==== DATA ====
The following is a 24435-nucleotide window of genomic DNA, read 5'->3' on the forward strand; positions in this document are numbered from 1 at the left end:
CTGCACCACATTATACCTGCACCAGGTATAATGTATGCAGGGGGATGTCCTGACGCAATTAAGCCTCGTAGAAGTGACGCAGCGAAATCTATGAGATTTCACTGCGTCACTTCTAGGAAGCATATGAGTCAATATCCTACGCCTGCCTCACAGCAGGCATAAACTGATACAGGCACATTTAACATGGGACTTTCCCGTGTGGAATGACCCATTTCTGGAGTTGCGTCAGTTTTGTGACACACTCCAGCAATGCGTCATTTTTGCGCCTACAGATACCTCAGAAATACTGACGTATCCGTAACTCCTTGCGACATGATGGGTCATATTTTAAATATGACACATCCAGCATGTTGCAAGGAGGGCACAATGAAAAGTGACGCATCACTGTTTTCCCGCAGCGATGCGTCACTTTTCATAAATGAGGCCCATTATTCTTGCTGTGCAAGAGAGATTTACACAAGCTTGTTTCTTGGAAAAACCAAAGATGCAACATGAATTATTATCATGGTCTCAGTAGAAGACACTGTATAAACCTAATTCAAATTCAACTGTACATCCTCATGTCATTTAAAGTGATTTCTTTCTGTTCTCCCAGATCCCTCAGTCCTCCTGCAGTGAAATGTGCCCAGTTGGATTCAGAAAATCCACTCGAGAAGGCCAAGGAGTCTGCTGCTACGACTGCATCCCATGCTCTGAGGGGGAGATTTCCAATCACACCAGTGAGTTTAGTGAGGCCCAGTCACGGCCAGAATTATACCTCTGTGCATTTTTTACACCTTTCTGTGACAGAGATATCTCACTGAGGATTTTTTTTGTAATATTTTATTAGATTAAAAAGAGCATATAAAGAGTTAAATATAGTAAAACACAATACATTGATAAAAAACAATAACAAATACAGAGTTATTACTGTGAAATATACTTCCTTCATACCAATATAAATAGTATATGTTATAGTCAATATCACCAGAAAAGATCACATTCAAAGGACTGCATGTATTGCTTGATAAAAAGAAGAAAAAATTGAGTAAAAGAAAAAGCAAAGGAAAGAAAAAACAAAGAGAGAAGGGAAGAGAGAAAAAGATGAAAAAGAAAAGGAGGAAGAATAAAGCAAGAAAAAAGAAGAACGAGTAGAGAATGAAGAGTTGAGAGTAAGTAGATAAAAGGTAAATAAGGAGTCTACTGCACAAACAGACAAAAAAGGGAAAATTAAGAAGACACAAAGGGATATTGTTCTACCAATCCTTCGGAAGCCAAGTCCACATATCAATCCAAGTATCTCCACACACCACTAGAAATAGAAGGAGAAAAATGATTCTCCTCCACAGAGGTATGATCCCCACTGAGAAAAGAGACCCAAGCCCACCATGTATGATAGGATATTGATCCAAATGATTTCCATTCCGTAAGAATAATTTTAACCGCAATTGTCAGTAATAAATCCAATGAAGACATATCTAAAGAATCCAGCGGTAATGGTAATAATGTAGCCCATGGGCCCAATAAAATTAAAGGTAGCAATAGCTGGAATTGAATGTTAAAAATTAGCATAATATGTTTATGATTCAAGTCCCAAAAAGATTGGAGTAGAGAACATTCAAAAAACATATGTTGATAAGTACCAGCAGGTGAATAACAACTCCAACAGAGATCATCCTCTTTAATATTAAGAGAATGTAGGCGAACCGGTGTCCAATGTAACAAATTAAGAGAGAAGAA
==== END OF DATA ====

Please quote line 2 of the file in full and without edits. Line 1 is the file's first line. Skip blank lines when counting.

CTGCACCACATTATACCTGCACCAGGTATAATGTATGCAGGGGGATGTCCTGACGCAATTAAGCCTCGTAGAAGTGACGCAGCGAAATCTATGAGATTTCACTGCGTCACTTCTAGGAAGCATATGAGTCAATATCCTACGCCTGCCTCACAGCAGGCATAAACTGATACAGGCACATTTAACATGGGACTTTCCCGTGTGGAATGACCCATTTCTGGAGTTGCGTCAGTTTTGTGACACACTCCAGCAATGCGTCATTTTTGCGCCTACAGATACCTCAGAAATACTGACGTATCCGTAACTCCTTGCGACATGATGGGTCATATTTTAAATATGACACATCCAGCATGTTGCAAGGAGGGCACAATGAAAAGTGACGCATCACTGTTTTCCCGCAGCGATGCGTCACTTTTCATAAATGAGGCCCATTATTCTTGCTGTGCAAGAGAGATTTACACAAGCTTGTTTCTTGGAAAAACCAAAGATGCAACATGAATTATTATCATGGTCTCAGTAGAAGACACTGTATAAACCTAATTCAAATTCAACTGTACATCCTCATGTCATTTAAAGTGATTTCTTTCTGTTCTCCCAGATCCCTCAGTCCTCCTGCAGTGAAATGTGCCCAGTTGGATTCAGAAAATCCACTCGAGAAGGCCAAGGAGTCTGCTGCTACGACTGCATCCCATGCTCTGAGGGGGAGATTTCCAATCACACCAGTGAGTTTAGTGAGGCCCAGTCACGGCCAGAATTATACCTCTGTGCATTTTTTACACCTTTCTGTGACAGAGATATCTCACTGAGGATTTTTTTTGTAATATTTTATTAGATTAAAAAGAGCATATAAAGAGTTAAATATAGTAAAACACAATACATTGATAAAAAACAATAACAAATACAGAGTTATTACTGTGAAATATACTTCCTTCATACCAATATAAATAGTATATGTTATAGTCAATATCACCAGAAAAGATCACATTCAAAGGACTGCATGTATTGCTTGATAAAAAGAAGAAAAAATTGAGTAAAAGAAAAAGCAAAGGAAAGAAAAAACAAAGAGAGAAGGGAAGAGAGAAAAAGATGAAAAAGAAAAGGAGGAAGAATAAAGCAAGAAAAAAGAAGAACGAGTAGAGAATGAAGAGTTGAGAGTAAGTAGATAAAAGGTAAATAAGGAGTCTACTGCACAAACAGACAAAAAAGGGAAAATTAAGAAGACACAAAGGGATATTGTTCTACCAATCCTTCGGAAGCCAAGTCCACATATCAATCCAAGTATCTCCACACACCACTAGAAATAGAAGGAGAAAAATGATTCTCCTCCACAGAGGTATGATCCCCACTGAGAAAAGAGACCCAAGCCCACCATGTATGATAGGATATTGATCCAAATGATTTCCATTCCGTAAGAATAATTTTAACCGCAATTGTCAGTAATAAATCCAATGAAGACATATCTAAAGAATCCAGCGGTAATGGTAATAATGTAGCCCATGGGCCCAATAAAATTAAAGGTAGCAATAGCTGGAATTGAATGTTAAAAATTAGCATAATATGTTTATGATTCAAGTCCCAAAAAGATTGGAGTAGAGAACATTCAAAAAACATATGTTGATAAGTACCAGCAGGTGAATAACAACTCCAACAGAGATCATCCTCTTTAATATTAAGAGAATGTAGGCGAACCGGTGTCCAATGTAACAAATTAAGAGAGAAGAA